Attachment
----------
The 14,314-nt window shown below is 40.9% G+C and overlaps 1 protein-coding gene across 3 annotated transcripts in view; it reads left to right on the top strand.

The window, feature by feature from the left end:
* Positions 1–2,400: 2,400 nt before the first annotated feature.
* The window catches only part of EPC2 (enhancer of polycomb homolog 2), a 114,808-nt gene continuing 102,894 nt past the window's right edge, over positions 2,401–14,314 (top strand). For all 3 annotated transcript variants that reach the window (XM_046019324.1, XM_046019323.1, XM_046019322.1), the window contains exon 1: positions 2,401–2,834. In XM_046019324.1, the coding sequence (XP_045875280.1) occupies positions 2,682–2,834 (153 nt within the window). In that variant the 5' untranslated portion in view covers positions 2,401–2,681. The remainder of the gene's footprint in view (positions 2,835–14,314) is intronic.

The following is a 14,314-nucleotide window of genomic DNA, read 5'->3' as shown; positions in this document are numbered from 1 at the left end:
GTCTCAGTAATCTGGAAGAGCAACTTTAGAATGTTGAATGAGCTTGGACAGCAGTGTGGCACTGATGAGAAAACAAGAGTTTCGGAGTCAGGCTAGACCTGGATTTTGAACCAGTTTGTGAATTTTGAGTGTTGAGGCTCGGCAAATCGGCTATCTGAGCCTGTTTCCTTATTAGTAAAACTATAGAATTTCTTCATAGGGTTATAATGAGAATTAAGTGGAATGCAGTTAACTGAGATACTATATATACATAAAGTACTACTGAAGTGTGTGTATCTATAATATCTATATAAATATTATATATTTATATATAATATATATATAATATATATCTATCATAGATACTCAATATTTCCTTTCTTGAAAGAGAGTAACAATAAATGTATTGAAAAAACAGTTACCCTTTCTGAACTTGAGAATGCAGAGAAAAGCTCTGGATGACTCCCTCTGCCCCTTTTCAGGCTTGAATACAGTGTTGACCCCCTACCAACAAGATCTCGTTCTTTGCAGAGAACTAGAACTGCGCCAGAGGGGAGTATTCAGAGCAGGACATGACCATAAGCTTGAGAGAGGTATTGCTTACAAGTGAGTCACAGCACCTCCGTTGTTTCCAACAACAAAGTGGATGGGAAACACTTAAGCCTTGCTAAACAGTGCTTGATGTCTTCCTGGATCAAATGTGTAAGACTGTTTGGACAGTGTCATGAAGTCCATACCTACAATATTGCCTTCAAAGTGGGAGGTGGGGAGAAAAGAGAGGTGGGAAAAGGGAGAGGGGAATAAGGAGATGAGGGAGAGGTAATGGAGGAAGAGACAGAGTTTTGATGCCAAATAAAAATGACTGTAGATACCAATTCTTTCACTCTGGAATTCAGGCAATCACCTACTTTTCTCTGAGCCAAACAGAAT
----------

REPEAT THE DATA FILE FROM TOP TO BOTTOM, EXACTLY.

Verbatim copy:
The 14,314-nt window shown below is 40.9% G+C and overlaps 1 protein-coding gene across 3 annotated transcripts in view; it reads left to right on the top strand.

The window, feature by feature from the left end:
* Positions 1–2,400: 2,400 nt before the first annotated feature.
* The window catches only part of EPC2 (enhancer of polycomb homolog 2), a 114,808-nt gene continuing 102,894 nt past the window's right edge, over positions 2,401–14,314 (top strand). For all 3 annotated transcript variants that reach the window (XM_046019324.1, XM_046019323.1, XM_046019322.1), the window contains exon 1: positions 2,401–2,834. In XM_046019324.1, the coding sequence (XP_045875280.1) occupies positions 2,682–2,834 (153 nt within the window). In that variant the 5' untranslated portion in view covers positions 2,401–2,681. The remainder of the gene's footprint in view (positions 2,835–14,314) is intronic.

The following is a 14,314-nucleotide window of genomic DNA, read 5'->3' as shown; positions in this document are numbered from 1 at the left end:
GTCTCAGTAATCTGGAAGAGCAACTTTAGAATGTTGAATGAGCTTGGACAGCAGTGTGGCACTGATGAGAAAACAAGAGTTTCGGAGTCAGGCTAGACCTGGATTTTGAACCAGTTTGTGAATTTTGAGTGTTGAGGCTCGGCAAATCGGCTATCTGAGCCTGTTTCCTTATTAGTAAAACTATAGAATTTCTTCATAGGGTTATAATGAGAATTAAGTGGAATGCAGTTAACTGAGATACTATATATACATAAAGTACTACTGAAGTGTGTGTATCTATAATATCTATATAAATATTATATATTTATATATAATATATATATAATATATATCTATCATAGATACTCAATATTTCCTTTCTTGAAAGAGAGTAACAATAAATGTATTGAAAAAACAGTTACCCTTTCTGAACTTGAGAATGCAGAGAAAAGCTCTGGATGACTCCCTCTGCCCCTTTTCAGGCTTGAATACAGTGTTGACCCCCTACCAACAAGATCTCGTTCTTTGCAGAGAACTAGAACTGCGCCAGAGGGGAGTATTCAGAGCAGGACATGACCATAAGCTTGAGAGAGGTATTGCTTACAAGTGAGTCACAGCACCTCCGTTGTTTCCAACAACAAAGTGGATGGGAAACACTTAAGCCTTGCTAAACAGTGCTTGATGTCTTCCTGGATCAAATGTGTAAGACTGTTTGGACAGTGTCATGAAGTCCATACCTACAATATTGCCTTCAAAGTGGGAGGTGGGGAGAAAAGAGAGGTGGGAAAAGGGAGAGGGGAATAAGGAGATGAGGGAGAGGTAATGGAGGAAGAGACAGAGTTTTGATGCCAAATAAAAATGACTGTAGATACCAATTCTTTCACTCTGGAATTCAGGCAATCACCTACTTTTCTCTGAGCCAAACAGAAT